About 7400 Avro Lancasters were built, almost all of them powered by four Rolls-Royce Merlin in-line, liquid-cooled engines. The exception was the Lancaster Mk II, of which one prototype and 300 production models were built at Baginton, Warwickshire, by Armstrong-Whitworth Aircraft Ltd. These bombers were fitted with the Bristol Hercules radial air-cooled engine, the same power plant used on the Wellington and Halifax, making conversion between them easier. The Lancaster had a crew of up to seven, a maximum speed of 264 mph, a service ceiling of 18500 feet, and a range of 2547 miles. It could carry one 22000 pound bomb, or up to 18000 pounds of smaller bombs. For defensive armament it had eight .303 calibre Browning machine guns.
An unofficial count of decorations won by Thunderbirds during this period include; twenty-five Distinguished Flying Crosses, one DFC(US) and one Bar to a DFC; seven Distinguished Flying Medals; one Conspicuous Gallantry Medal; one British Empire Medal; and three Mention in Despatches.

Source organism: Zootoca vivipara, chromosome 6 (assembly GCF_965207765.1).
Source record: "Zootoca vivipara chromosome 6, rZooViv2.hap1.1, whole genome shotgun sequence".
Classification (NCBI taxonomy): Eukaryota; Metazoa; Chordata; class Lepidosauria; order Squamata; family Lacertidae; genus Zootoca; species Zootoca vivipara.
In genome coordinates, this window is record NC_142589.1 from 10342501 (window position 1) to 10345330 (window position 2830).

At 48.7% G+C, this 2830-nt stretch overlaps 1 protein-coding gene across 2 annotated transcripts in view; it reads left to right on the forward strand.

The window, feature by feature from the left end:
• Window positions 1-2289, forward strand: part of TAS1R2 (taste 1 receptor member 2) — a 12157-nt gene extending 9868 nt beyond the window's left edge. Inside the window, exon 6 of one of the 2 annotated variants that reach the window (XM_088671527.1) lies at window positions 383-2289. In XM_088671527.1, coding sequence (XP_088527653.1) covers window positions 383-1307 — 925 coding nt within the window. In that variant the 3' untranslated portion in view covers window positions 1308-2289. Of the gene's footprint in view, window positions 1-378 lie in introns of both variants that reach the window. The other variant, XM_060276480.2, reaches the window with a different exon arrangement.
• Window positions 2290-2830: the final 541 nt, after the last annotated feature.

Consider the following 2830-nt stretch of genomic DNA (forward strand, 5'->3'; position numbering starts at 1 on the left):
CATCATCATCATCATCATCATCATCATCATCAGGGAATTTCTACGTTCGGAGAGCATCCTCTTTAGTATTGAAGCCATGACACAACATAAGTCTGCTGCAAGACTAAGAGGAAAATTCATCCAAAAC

The Lancaster phase of No 426 Squadron lasted nine and a half months, July 43 to April 44, and both air and ground crews parted with the aircraft reluctantly. The unit flew the Lanky on fifty-eight operations, comprising 605 sorties, of which 515 were completed and sixty-two were abandoned. In the same period, aircraft and crews were readied for forty missions that were canceled for various operational reasons.
During this phase, the squadron paid a high price. Thirty-three aircraft were lost: twenty-seven disappeared over continental Europe; one ditched; three crashed on return from operations; one crashed in Sweden; and one crashed at sea. In addition, many of these bombers had been heavily damaged by flak or by fire from enemy aircraft, and repeatedly repaired and returned to service.
When Lancasters were lost, men were usually lost with them. Aircrew casualties included: 171 killed; thirty-four taken prisoner, two of whom would die in captivity; ten injured, one of whom died of his injuries; two evaders, who both would return to England; seven interned in Sweden; and a borrowed crew from No 408 Squadron who ditched and were rescued.
An unidentifed Thunderbird air and ground crew.
This model of a Thunderbird Lancaster getting 'bombed up', was constructed by Capt W. Sturgeon and MCpl R. Nielson in 81, and is housed in the main display case between the entrances of Blanchard Hall, Dishforth Building, Trenton.